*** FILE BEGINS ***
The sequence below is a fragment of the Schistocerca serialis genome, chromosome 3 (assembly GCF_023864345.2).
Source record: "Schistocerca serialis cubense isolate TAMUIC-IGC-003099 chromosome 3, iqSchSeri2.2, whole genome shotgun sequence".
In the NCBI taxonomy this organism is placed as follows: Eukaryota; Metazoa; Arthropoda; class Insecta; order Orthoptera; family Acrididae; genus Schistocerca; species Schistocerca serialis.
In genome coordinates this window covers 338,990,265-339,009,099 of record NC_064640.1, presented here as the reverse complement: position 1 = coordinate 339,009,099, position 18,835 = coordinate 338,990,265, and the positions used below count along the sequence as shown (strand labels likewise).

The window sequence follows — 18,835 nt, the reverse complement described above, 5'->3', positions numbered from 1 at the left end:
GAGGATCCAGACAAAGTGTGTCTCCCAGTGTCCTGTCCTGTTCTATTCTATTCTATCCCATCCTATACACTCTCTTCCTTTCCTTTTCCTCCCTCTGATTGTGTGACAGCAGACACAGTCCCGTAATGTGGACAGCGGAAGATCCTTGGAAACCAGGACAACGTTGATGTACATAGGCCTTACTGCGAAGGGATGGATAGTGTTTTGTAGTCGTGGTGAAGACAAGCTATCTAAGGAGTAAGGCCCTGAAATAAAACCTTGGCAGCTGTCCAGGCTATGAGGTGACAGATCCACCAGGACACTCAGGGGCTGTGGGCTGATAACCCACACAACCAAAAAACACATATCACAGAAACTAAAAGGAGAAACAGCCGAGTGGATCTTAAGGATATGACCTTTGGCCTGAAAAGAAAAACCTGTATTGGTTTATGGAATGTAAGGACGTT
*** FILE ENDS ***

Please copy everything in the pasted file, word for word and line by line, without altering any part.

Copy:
The sequence below is a fragment of the Schistocerca serialis genome, chromosome 3 (assembly GCF_023864345.2).
Source record: "Schistocerca serialis cubense isolate TAMUIC-IGC-003099 chromosome 3, iqSchSeri2.2, whole genome shotgun sequence".
In the NCBI taxonomy this organism is placed as follows: Eukaryota; Metazoa; Arthropoda; class Insecta; order Orthoptera; family Acrididae; genus Schistocerca; species Schistocerca serialis.
In genome coordinates this window covers 338,990,265-339,009,099 of record NC_064640.1, presented here as the reverse complement: position 1 = coordinate 339,009,099, position 18,835 = coordinate 338,990,265, and the positions used below count along the sequence as shown (strand labels likewise).

The window sequence follows — 18,835 nt, the reverse complement described above, 5'->3', positions numbered from 1 at the left end:
GAGGATCCAGACAAAGTGTGTCTCCCAGTGTCCTGTCCTGTTCTATTCTATTCTATCCCATCCTATACACTCTCTTCCTTTCCTTTTCCTCCCTCTGATTGTGTGACAGCAGACACAGTCCCGTAATGTGGACAGCGGAAGATCCTTGGAAACCAGGACAACGTTGATGTACATAGGCCTTACTGCGAAGGGATGGATAGTGTTTTGTAGTCGTGGTGAAGACAAGCTATCTAAGGAGTAAGGCCCTGAAATAAAACCTTGGCAGCTGTCCAGGCTATGAGGTGACAGATCCACCAGGACACTCAGGGGCTGTGGGCTGATAACCCACACAACCAAAAAACACATATCACAGAAACTAAAAGGAGAAACAGCCGAGTGGATCTTAAGGATATGACCTTTGGCCTGAAAAGAAAAACCTGTATTGGTTTATGGAATGTAAGGACGTT